Today's topical song is all about an extremely highly publicized execution in Utah. On January 17, 1977 the state of Utah executed convicted murderer Gary Gilmore, marking the first time a prisoner the United States had been executed since 1967, when the state of Colorado put Luis Jose Monge to death. Monge's death was followed by an unofficial moratorium on capital punishment that gained formal legal backing in 1972 when the U.S. Supreme Court's ruling in Furman v. Georgia brought all death penalty sentences to a temporary halt.
Because Gilmore was the first prisoner to be executed after this extended hiatus, his case drew considerable press attention both domestically and internationally. Adding to the public's fascination with the case was the fact that Gilmore essentially agreed with the verdict and hastened his own death by refusing to appeal his sentence. Referring to his death sentence, Gilmore said laconically, "It's been sanctioned by the courts and I accept that."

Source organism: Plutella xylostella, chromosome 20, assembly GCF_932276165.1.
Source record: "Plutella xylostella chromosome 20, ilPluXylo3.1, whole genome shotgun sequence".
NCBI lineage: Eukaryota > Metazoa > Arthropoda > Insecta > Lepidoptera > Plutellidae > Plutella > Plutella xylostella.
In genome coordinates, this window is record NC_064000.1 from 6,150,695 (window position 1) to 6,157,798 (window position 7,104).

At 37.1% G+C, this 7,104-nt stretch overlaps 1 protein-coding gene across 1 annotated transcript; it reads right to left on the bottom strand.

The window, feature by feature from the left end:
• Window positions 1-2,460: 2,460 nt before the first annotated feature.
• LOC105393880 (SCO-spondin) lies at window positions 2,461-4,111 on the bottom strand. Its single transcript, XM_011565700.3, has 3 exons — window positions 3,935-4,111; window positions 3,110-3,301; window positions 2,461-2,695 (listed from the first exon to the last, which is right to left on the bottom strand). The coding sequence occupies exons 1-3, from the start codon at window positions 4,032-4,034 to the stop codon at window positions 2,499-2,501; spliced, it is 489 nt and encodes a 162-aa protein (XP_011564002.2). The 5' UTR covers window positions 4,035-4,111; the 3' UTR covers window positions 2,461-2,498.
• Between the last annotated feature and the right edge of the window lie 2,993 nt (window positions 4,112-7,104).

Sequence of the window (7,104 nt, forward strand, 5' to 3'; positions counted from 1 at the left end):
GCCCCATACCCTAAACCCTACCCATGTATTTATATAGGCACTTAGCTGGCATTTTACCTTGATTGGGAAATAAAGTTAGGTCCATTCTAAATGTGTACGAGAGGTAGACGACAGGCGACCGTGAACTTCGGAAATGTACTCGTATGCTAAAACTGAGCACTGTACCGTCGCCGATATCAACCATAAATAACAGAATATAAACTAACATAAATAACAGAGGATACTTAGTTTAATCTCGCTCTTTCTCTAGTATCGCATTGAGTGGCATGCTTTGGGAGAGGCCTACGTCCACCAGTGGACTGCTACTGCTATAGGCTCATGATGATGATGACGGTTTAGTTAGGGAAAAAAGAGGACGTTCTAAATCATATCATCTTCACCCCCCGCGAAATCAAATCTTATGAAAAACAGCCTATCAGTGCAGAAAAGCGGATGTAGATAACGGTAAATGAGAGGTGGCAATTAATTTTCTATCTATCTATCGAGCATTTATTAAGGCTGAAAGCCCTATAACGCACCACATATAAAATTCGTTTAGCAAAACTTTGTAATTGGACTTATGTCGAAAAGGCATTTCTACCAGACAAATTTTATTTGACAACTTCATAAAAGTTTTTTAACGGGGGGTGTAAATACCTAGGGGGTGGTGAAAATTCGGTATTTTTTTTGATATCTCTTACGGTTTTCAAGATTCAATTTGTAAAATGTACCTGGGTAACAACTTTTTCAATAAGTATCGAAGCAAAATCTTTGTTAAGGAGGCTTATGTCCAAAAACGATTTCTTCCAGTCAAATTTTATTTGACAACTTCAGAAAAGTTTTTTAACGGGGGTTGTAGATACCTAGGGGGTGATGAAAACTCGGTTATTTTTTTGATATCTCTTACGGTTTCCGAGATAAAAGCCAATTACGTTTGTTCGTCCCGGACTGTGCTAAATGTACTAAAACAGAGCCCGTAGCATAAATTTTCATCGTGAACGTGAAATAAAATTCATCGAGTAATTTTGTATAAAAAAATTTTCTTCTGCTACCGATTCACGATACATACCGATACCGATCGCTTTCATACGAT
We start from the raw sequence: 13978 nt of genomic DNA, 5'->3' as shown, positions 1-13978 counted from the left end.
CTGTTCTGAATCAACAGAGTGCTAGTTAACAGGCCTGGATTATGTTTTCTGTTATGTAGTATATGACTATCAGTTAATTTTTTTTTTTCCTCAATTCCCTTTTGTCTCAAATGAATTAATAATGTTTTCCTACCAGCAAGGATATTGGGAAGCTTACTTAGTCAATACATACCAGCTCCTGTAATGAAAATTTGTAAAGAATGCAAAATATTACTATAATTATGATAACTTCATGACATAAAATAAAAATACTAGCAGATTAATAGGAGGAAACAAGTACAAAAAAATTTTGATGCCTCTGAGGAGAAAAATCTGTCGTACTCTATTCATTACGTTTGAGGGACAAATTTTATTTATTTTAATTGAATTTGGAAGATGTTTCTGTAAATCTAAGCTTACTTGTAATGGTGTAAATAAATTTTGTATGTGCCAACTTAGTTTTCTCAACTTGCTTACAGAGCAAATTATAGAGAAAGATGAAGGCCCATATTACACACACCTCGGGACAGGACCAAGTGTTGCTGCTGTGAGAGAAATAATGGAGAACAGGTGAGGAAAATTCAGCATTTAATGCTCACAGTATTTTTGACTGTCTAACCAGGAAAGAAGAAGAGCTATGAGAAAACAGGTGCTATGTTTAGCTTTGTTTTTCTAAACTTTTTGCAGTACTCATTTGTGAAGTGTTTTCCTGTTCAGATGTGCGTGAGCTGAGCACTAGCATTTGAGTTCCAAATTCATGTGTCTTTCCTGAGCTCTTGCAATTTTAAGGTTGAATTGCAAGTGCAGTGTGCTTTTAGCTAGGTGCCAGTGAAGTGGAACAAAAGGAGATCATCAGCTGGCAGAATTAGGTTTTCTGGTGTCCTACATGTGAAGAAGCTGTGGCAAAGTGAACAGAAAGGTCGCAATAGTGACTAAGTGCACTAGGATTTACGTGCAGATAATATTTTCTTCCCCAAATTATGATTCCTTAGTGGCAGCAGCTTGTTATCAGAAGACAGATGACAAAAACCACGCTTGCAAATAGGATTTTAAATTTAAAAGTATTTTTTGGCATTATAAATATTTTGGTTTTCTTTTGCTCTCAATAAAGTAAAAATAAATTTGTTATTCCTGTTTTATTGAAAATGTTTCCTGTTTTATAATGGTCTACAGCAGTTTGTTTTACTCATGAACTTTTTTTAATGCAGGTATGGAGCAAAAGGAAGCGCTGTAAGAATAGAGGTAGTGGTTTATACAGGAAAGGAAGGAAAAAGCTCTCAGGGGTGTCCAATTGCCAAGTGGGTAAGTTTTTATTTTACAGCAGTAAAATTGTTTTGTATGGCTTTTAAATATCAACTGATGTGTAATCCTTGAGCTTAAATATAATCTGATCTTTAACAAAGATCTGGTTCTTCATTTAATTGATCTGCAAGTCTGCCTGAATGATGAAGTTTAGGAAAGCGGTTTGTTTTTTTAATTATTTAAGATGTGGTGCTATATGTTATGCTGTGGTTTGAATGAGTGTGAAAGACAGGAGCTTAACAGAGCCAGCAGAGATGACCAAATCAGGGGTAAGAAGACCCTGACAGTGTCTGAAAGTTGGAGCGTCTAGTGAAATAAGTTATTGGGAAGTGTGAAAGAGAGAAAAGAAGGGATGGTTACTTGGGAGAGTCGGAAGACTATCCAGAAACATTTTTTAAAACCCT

"Gilmore's Last Request" refers to Gilmore's wish to see his death sentence carried out swiftly, a desire from which he never wavered. Given the choice of death by hanging or firing squad, Gilmore chose the latter. Reportedly, his last words were "Let's do it."
Although the Sundowns failed to find commercial success with their Gilmore song, over in the UK the Adverts managed to make a pretty sizeable hit of one of their own songs about the case, "Gary Gilmore's Eyes." Recorded not long after Gilmore's execution, the song refers to the fact that Gilmore was an organ donor and is told from the point of view of the recipient of the murderer's eyes.
More recently, the Pine Valley Cosmonauts, fronted by Jon Langford of the Mekons and the Waco Brothers, recorded a version of Gary Gilmore's Eyes in a rockin' country vein for The Executioner's Last Songs, a 2002 release on the Bloodshot label.